The friendly face of Fr Hubert Nelskamp OFM at the top of a ship’s gangway has been a welcome sight for seafarers arriving at the ports of Naoetsu and Kushiro in Japan for the past 50 years.

Fr Hubert, 80, is retiring this month after spending almost a third of his lifetime supporting seafarers’ pastoral and practical needs.

“After much deliberation and prayer, I have decided, for reasons of age and health, to return to Germany,” said Fr Hubert who will be based at the Franciscan monastery in Dorsten.

“After 50 years in the ministry in Japan, saying farewell is not easy,” he adds.

As port chaplain of Apostleship of the Sea (AoS), Fr Hubert has brought many seafarers to Mass whilst they were in port.

When they have time to spend in port, they like to come to the church to pray and relax,”says Fr Hubert, who also celebrates Mass on board ships.

He particularly remembers celebrating a Mass during which the ship’s captain, an Egyptian man, said to him, “We have just passed through a typhoon and feared we would go down. We’d like to thank God that we are still alive.”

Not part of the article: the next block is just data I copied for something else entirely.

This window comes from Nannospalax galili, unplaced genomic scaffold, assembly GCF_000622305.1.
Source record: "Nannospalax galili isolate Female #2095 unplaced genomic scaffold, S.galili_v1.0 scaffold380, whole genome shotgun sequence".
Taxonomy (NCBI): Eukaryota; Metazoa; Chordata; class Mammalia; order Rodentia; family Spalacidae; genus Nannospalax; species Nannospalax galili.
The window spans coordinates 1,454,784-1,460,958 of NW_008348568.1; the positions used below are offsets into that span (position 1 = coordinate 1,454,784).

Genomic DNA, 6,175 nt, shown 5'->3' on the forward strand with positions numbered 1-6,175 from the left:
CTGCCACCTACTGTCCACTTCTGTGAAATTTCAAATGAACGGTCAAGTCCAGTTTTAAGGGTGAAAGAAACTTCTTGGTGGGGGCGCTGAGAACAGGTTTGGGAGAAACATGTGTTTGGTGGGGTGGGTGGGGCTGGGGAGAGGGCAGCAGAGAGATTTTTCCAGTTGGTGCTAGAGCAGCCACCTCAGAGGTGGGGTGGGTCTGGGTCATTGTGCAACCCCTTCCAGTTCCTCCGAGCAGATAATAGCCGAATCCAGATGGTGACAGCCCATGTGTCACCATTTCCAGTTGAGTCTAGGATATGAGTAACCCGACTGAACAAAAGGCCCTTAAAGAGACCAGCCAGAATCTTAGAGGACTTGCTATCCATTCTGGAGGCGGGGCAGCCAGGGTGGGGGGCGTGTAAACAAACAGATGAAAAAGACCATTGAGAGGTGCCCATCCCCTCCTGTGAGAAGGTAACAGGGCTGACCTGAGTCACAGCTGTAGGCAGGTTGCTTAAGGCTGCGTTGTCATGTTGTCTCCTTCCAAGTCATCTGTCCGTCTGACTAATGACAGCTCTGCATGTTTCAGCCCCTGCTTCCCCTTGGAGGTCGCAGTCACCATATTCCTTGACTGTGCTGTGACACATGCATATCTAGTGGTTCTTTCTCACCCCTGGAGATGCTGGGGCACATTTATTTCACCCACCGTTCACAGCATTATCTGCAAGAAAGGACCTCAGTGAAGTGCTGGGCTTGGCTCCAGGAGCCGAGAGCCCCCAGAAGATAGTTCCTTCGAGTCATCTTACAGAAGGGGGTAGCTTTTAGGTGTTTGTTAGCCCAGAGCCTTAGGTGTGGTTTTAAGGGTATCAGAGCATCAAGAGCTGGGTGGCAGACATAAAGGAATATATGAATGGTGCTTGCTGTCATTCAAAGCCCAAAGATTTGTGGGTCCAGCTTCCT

Such encounters have strengthened Fr Hubert’s believe that seafarers need all the support they can get when they come into port, especially after spending weeks at sea, vulnerable to the weather and work conditions on board.

After 50 years as AoS port chaplain Fr Hubert feels the need for chaplaincy in support of all seafarers, regardless of their religious beliefs, is now greater than ever, especially since the September 11 terror attacks in New York.”

“Before the incident, I was able to enter the port and meet seafarers on their ships at any time but it is more challenging now as I have to get clearance every time I visit a ship, which I gladly do, especially as there is no seafarers’ centre in Naoetsu port for crew to go to.” 

In 2011, Fr Hubert was instrumental in setting up a fund to support Japanese fishermen affected by the earthquake and tsunami.

He also fondly remembers the many occasions when he distributed presents to seafarers, particularly over Christmas and New Year. These were normally woolly hats and other items, knitted by a team of dedicated volunteers.

“I have met many seafarers during my time as port chaplain, and am very thankful for everything that they bring to us from different countries on the long journey by sea, from food and household products to fuel and clothes.”